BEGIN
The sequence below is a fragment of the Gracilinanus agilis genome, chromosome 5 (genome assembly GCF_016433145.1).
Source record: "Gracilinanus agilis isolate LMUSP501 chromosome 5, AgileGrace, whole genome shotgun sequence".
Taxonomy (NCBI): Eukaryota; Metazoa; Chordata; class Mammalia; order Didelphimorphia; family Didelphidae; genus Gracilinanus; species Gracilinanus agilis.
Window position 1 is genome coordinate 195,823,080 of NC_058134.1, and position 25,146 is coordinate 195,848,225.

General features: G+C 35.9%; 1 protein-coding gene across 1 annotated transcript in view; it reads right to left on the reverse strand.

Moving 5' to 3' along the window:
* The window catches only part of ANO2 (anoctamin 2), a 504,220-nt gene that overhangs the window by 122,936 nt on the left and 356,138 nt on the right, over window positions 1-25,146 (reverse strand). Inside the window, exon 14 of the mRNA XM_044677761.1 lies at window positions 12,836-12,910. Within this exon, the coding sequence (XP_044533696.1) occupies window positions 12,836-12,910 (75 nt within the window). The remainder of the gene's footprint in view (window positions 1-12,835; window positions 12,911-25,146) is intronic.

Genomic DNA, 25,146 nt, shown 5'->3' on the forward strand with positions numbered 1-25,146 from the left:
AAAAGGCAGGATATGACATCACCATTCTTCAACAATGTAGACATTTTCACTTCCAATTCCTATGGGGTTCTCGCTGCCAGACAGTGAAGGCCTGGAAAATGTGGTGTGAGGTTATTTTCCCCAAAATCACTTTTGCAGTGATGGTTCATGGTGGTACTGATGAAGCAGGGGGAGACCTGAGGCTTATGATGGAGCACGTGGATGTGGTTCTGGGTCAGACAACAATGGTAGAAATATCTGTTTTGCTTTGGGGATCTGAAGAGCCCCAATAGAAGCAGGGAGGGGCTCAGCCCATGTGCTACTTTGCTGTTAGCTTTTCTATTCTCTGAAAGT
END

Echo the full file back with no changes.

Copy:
The sequence below is a fragment of the Gracilinanus agilis genome, chromosome 5 (genome assembly GCF_016433145.1).
Source record: "Gracilinanus agilis isolate LMUSP501 chromosome 5, AgileGrace, whole genome shotgun sequence".
Taxonomy (NCBI): Eukaryota; Metazoa; Chordata; class Mammalia; order Didelphimorphia; family Didelphidae; genus Gracilinanus; species Gracilinanus agilis.
Window position 1 is genome coordinate 195,823,080 of NC_058134.1, and position 25,146 is coordinate 195,848,225.

General features: G+C 35.9%; 1 protein-coding gene across 1 annotated transcript in view; it reads right to left on the reverse strand.

Moving 5' to 3' along the window:
* The window catches only part of ANO2 (anoctamin 2), a 504,220-nt gene that overhangs the window by 122,936 nt on the left and 356,138 nt on the right, over window positions 1-25,146 (reverse strand). Inside the window, exon 14 of the mRNA XM_044677761.1 lies at window positions 12,836-12,910. Within this exon, the coding sequence (XP_044533696.1) occupies window positions 12,836-12,910 (75 nt within the window). The remainder of the gene's footprint in view (window positions 1-12,835; window positions 12,911-25,146) is intronic.

Genomic DNA, 25,146 nt, shown 5'->3' on the forward strand with positions numbered 1-25,146 from the left:
AAAAGGCAGGATATGACATCACCATTCTTCAACAATGTAGACATTTTCACTTCCAATTCCTATGGGGTTCTCGCTGCCAGACAGTGAAGGCCTGGAAAATGTGGTGTGAGGTTATTTTCCCCAAAATCACTTTTGCAGTGATGGTTCATGGTGGTACTGATGAAGCAGGGGGAGACCTGAGGCTTATGATGGAGCACGTGGATGTGGTTCTGGGTCAGACAACAATGGTAGAAATATCTGTTTTGCTTTGGGGATCTGAAGAGCCCCAATAGAAGCAGGGAGGGGCTCAGCCCATGTGCTACTTTGCTGTTAGCTTTTCTATTCTCTGAAAGT